A Contradiction: It is not clear when they are children, when not

By Prof. Dr. A. Gurhan Fisek

We are conversing with child labourers in a seminar + theatre show organised by the Ministry of Labour and Social Security for the apprentices of an Apprenticeship Education Centre.

In a different environment disciplined “at the minimum”degree, how nice children could enjoy their relaxation and freedom without any excessive behaviour… It, on the one hand, enables the lessons to be studied with an active method, on the other hand gives us a hope as well. Most of the topics known by these children were not known in the previous century. However, it is a shame that previous century’s health insurance system and occupational safety policies have a prevalence today… This is a contradiction.

We are starting to this conversation with a question at first:

  1. Who cast his or her vote in the previous elections?

(Silence) Then, one or two apprentices reply:

  1. But we are young. We are not old enough.

  2. Among you, is there anyone who either established a society or attending to any?

  3. But we are young. We are not old enough.

  4. It is forbidden such that people under 18 cannot be worked in hard and hazardous conditions.

  5. Well, why we are working then?

Another contradiction. Even children got this contradiction; thus, it’s hard to understand why the people whom call themselves “adults” still pretend to be the “three monkeys”.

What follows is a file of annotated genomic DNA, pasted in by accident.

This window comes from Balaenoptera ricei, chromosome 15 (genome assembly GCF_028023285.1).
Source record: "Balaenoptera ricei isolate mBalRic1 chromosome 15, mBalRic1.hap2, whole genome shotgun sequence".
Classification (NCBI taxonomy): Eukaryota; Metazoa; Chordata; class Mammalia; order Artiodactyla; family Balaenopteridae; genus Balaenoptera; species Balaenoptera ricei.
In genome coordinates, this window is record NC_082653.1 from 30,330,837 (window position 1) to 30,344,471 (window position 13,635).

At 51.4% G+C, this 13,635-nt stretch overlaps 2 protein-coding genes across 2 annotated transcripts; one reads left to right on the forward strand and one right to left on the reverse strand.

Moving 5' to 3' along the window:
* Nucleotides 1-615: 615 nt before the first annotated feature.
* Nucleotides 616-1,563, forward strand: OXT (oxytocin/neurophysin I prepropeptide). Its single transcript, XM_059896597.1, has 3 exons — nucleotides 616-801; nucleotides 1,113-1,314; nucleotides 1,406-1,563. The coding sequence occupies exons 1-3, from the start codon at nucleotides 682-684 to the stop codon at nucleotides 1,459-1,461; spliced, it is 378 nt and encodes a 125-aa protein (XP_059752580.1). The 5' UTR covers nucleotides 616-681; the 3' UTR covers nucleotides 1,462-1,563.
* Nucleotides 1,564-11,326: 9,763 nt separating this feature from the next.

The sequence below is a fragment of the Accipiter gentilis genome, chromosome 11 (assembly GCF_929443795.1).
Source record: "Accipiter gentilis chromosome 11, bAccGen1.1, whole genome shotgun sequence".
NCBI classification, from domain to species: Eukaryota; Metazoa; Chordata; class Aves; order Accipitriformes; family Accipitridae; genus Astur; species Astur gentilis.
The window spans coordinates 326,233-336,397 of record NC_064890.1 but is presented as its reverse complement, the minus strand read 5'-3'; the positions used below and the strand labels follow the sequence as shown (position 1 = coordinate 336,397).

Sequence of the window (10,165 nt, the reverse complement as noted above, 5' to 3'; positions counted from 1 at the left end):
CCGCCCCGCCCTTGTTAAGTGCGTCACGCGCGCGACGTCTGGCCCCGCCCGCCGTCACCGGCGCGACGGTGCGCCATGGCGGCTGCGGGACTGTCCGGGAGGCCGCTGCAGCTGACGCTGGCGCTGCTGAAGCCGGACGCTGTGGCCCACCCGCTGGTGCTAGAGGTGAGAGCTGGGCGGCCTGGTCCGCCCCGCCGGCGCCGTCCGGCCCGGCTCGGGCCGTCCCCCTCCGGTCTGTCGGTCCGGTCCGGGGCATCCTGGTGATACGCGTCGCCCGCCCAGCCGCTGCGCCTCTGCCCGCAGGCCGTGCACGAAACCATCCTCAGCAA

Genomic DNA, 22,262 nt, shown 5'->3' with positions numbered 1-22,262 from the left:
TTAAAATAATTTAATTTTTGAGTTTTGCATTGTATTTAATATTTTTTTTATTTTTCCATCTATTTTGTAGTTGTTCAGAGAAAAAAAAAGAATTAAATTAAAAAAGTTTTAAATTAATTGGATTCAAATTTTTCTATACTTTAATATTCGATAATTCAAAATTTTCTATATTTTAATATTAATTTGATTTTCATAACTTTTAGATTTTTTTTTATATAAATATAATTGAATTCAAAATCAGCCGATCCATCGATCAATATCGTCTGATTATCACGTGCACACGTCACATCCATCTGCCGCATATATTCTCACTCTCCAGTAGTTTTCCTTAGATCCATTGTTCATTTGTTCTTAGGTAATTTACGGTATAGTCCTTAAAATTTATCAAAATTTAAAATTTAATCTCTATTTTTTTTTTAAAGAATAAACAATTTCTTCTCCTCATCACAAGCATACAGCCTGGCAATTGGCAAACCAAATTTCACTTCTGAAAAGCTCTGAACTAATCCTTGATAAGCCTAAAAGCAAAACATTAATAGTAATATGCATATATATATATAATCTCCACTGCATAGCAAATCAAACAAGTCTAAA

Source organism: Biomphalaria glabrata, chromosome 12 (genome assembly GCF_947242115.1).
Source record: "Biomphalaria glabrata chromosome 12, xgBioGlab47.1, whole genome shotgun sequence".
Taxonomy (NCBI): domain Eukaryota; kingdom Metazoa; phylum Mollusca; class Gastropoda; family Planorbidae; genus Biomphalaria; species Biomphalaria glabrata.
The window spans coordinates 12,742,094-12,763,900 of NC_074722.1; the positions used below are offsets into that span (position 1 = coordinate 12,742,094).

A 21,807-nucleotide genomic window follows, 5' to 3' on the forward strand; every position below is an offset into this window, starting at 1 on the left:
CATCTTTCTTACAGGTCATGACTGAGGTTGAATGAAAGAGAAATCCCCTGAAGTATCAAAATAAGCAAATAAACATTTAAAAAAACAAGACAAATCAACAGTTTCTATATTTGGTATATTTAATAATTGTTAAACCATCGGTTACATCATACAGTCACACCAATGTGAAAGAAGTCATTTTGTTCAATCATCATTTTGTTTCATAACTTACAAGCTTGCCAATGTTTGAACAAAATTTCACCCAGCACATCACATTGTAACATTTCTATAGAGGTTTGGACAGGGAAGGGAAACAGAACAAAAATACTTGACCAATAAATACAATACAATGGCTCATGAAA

There were some points as surprising as the contradictions presented in thisconversation. One of these was the working children’s level ofperceiving and expressing the physical dangers in their own working environments.

In spite of this, the following points should also be noted down as the ones of which children are not aware enough: long working hours, their working together with the adults, social risks like fatigue and not being able to utilise from leisure times, and etc.

The points are realised by children gradually, and some of which are defined as “rights”. But above all things, the important point that should be underlined was their views on how these fundamental rights and necessities could be acquired. These violence-based opinions were the reflections of both a desperation and an inexperience on that matter.

Up to that time, children have not been introduced with the means of democracy (voting, organisation, insufficient opportunities and environments in regard to children’s meeting with their coevals, and etc.); and this and its being delayed were the basic reasons behind this desperation and inexperience.

With respect to the following stages of life, we observe the extensions of same disorganisation over the issues like labour organisations and formation of interest groups.

We should appreciate and congratulate the Ministry of Labour and Social Security due to its searching for new approaches other than the conventional supervising approach. However, this should not overshadow the unavoidable importance of this conventional supervising approach, which cannot be undervalued as well.